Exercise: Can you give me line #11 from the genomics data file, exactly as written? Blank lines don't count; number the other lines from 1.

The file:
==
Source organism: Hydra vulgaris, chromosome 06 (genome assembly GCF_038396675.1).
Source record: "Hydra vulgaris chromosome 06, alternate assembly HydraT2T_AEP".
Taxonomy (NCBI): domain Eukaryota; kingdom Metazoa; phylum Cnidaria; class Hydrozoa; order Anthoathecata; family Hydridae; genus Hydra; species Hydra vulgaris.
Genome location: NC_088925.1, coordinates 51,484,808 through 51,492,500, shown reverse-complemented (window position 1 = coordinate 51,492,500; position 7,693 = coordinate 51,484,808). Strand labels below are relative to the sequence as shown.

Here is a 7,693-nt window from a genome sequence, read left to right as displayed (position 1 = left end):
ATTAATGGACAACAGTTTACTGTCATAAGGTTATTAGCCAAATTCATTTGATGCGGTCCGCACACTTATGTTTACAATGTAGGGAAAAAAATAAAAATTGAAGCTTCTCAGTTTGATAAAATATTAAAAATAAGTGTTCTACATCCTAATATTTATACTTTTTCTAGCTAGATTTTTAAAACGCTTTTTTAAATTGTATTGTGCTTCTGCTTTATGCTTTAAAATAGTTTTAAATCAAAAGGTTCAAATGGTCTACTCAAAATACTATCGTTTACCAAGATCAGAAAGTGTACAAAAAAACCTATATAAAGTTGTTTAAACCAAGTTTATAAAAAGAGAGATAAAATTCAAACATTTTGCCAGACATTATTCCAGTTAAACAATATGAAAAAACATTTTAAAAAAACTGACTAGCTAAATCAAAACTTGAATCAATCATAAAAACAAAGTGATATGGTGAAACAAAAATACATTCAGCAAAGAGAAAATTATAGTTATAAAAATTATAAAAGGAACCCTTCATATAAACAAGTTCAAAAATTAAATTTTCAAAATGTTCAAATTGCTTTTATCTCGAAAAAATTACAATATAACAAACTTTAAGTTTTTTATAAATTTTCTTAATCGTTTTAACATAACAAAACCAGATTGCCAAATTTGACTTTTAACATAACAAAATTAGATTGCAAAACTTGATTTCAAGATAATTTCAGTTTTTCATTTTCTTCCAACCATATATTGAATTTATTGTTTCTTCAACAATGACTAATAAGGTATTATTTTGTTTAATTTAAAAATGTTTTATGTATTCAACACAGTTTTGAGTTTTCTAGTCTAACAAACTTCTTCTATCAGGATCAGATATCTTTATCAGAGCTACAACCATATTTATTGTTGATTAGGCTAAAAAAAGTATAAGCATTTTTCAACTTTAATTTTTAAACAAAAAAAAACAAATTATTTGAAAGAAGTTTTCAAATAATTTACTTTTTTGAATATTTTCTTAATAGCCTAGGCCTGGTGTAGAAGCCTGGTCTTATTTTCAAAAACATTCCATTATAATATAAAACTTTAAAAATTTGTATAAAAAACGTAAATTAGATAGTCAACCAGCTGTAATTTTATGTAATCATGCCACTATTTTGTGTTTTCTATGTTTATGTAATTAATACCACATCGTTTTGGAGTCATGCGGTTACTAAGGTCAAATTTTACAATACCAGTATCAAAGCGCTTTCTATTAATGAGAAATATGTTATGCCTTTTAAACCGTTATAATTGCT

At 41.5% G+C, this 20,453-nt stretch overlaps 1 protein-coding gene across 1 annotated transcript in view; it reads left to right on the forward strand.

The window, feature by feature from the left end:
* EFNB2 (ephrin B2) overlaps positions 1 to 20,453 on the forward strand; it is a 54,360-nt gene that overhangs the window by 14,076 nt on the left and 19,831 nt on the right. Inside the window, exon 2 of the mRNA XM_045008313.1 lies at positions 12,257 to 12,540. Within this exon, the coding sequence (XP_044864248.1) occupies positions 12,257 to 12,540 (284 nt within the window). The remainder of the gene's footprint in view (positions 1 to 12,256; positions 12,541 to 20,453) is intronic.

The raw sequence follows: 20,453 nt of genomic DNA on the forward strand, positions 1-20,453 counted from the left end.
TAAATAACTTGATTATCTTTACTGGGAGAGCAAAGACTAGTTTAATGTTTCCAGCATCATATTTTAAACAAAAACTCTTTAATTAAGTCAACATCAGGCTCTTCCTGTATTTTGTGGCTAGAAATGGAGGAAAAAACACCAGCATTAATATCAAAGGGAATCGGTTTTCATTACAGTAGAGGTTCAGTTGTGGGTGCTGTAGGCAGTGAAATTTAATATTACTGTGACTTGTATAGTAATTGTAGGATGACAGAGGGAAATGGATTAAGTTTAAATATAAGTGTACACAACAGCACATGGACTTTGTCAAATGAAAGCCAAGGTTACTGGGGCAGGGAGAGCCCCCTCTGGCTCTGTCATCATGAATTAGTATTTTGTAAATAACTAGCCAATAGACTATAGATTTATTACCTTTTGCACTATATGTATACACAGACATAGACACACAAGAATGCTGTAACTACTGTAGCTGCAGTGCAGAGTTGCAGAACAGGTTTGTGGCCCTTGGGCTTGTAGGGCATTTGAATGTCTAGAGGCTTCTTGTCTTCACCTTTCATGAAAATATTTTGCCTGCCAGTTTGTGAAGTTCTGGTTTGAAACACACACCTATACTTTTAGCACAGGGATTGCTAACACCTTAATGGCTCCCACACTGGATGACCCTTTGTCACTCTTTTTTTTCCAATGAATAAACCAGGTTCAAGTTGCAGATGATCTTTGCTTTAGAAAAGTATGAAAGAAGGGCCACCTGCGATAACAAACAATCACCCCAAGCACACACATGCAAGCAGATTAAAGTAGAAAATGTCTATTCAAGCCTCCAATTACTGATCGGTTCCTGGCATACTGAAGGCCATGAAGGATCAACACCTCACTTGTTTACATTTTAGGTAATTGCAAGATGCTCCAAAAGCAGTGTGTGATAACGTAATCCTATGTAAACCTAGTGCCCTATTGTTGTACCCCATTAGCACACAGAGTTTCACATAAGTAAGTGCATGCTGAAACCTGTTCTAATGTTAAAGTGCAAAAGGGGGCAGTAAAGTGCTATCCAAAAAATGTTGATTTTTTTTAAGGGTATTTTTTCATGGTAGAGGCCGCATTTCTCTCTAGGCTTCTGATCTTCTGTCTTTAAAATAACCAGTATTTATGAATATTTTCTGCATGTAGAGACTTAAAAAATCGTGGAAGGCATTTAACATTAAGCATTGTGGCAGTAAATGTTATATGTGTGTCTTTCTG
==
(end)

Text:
TAAATAACTTGATTATCTTTACTGGGAGAGCAAAGACTAGTTTAATGTTTCCAGCATCATATTTTAAACAAAAACTCTTTAATTAAGTCAACATCAGGCTCTTCCTGTATTTTGTGGCTAGAAATGGAGGAAAAAACACCAGCATTAATATCAAAGGGAATCGGTTTTCATTACAGTAGAGGTTCAGTTGTGGGTGCTGTAGGCAGTGAAATTTAATATTACTGTGACTTGTATAGTAATTGTAGGATGACAGAGGGAAATGGATTAAGTTTAAATATAAGTGTACACAACAGCACATGGACTTTGTCAAATGAAAGCCAAGGTTACTGGGGCAGGGAGAGCCCCCTCTGGCTCTGTCATCATGAATTAGTATTTTGTAAATAACTAGCCAATAGACTATAGATTTATTACCTTTTGCACTATATGTATACACAGACATAGACACACAAGAATGCTGTAACTACTGTAGCTGCAGTGCAGAGTTGCAGAACAGGTTTGTGGCCCTTGGGCTTGTAGGGCATTTGAATGTCTAGAGGCTTCTTGTCTTCACCTTTCATGAAAATATTTTGCCTGCCAGTTTGTGAAGTTCTGGTTTGAAACACACACCTATACTTTTAGCACAGGGATTGCTAACACCTTAATGGCTCCCACACTGGATGACCCTTTGTCACTCTTTTTTTTCCAATGAATAAACCAGGTTCAAGTTGCAGATGATCTTTGCTTTAGAAAAGTATGAAAGAAGGGCCACCTGCGATAACAAACAATCACCCCAAGCACACACATGCAAGCAGATTAAAGTAGAAAATGTCTATTCAAGCCTCCAATTACTGATCGGTTCCTGGCATACTGAAGGCCATGAAGGATCAACACCTCACTTGTTTACATTTTAGGTAATTGCAAGATGCTCCAAAAGCAGTGTGTGATAACGTAATCCTATGTAAACCTAGTGCCCTATTGTTGTACCCCATTAGCACACAGAGTTTCACATAAGTAAGTGCATGCTGAAACCTGTTCTAATGTTAAAGTGCAAAAGGGGGCAGTAAAGTGCTATCCAAAAAATGTTGATTTTTTTTAAGGGTATTTTTTCATGGTAGAGGCCGCATTTCTCTCTAGGCTTCTGATCTTCTGTCTTTAAAATAACCAGTATTTATGAATATTTTCTGCATGTAGAGACTTAAAAAATCGTGGAAGGCATTTAACATTAAGCATTGTGGCAGTAAATGTTATATGTGTGTCTTTCTG